In October, the FBI warned that ransomware attacks are becoming “more targeted, sophisticated, and costly.” Now, a new survey shows that small business are baring the brunt of these attacks, with 46% reporting that they have been targeted.
Ransomware is a form of cyber attack in which the attacker steals or encrypts the victim’s data and demands payment in order to regain access to that data. The new survey highlights two issues that small businesses in particular at a high risk for further attacks and even irreparable data loss.
1. No Data Protection in Place
Perhaps the most troubling trend the survey found is that 20% of small business do not have data protection systems in place. Using solutions such as data backup or disaster recover tools are essential for a variety of potential issues, but especially for ransomware. According to Russell P. Reeder, the CEO of the company behind survey, “every modern company depends on data and operational uptime for its very survival…Data protection and operational uptime have never been more important than during the unprecedented times we are currently facing.”
With a strong backup system that is tested regularly, small businesses faced with a ransomware attack are in better position to recover their data without succumbing to the demands of the attackers. Without proper data protection systems in place, however, businesses are left in the hands of the bad guy, with no other means to recover their data. And the truth is, the more small businesses that leave themselves unprotected, the more they will be targeted. Ransomware attackers are looking for easy money, and are therefore far more likely to target those who leave themselves the most vulnerable.
2. To Pay or Not to Pay
The survey also found that a whooping 73% of small businesses targeted by ransomware opted to pay the ransom in order to get their data back. One reason for this is that, if a business does not have proper data protection in place, the cost to restore data may end up being more costly than simply paying the bad guys. However, this solution is misguided on a number of fronts.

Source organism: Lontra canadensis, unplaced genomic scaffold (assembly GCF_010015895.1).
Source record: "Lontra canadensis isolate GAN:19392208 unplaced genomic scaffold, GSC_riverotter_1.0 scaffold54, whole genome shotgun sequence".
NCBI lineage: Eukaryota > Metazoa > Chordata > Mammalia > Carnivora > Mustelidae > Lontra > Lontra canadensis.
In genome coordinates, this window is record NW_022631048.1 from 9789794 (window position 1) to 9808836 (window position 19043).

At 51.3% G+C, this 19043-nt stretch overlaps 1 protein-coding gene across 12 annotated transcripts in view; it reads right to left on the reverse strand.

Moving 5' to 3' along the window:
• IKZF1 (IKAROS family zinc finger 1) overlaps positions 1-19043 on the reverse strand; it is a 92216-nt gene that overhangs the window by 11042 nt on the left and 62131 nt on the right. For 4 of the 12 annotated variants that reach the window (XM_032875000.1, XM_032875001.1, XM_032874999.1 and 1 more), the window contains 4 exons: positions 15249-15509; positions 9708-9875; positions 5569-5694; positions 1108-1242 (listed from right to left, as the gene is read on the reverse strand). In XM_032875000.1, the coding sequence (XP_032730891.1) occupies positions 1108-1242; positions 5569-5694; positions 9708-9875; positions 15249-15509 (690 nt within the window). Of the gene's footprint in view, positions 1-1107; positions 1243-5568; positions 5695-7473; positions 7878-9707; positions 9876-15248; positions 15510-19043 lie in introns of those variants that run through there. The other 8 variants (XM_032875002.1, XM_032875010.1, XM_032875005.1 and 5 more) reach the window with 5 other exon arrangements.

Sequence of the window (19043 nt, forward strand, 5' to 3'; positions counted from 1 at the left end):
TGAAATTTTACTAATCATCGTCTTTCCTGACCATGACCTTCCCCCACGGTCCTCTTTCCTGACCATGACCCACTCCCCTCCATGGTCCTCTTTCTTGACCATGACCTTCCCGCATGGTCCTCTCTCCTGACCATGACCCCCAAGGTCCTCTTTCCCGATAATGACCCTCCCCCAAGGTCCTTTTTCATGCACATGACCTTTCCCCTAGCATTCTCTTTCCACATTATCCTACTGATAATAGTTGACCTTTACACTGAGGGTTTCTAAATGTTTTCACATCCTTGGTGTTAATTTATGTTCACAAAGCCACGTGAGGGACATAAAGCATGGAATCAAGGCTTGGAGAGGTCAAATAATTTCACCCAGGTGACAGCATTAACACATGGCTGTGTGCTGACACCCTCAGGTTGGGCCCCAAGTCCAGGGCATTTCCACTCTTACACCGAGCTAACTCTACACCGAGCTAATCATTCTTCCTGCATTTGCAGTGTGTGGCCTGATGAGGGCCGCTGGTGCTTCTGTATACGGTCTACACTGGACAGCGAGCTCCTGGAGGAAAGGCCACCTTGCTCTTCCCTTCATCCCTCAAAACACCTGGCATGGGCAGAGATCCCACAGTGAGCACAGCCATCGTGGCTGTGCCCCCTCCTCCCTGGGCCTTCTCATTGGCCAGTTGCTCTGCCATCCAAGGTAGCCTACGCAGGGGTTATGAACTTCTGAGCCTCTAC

First of all, there is no guarantee that paying the ransom will result in regaining all or even any of the data stolen. The survey found that 17% of those who paid the ransom did not recover all of their data. Secondly, paying the ransom is a short-term solution to a long-term problem. Paying the ransom signals to attackers that they can squeeze money out of that business in the future. Reporting by ProPublica also found ransomware payments were substantially lower than they are now, and that the number of businesses willing to cough up the dough has led to an increase in the price of the ransom.
Prevent and Defend
In order to defend against ransomware attacks, small businesses should first and foremost ensure they have strong data protection solutions in place. However, this is only one piece of the puzzle. Taking measures such as awareness training can help prevent these attacks in the first place. Ransomware attackers often gain access to systems through malware installed via phishing campaigns. If you and your staff are properly trained to spot deceptive practices, you already have a leg up on the bad guys. Attackers also hope that their victims will panic and make rash decisions. There is no question that falling victim to ransomware is scary stuff, but taking a few breaths, reviewing your options, and responding rationally might help keep your money and data in your hands and prevent further attacks from taking place in the future.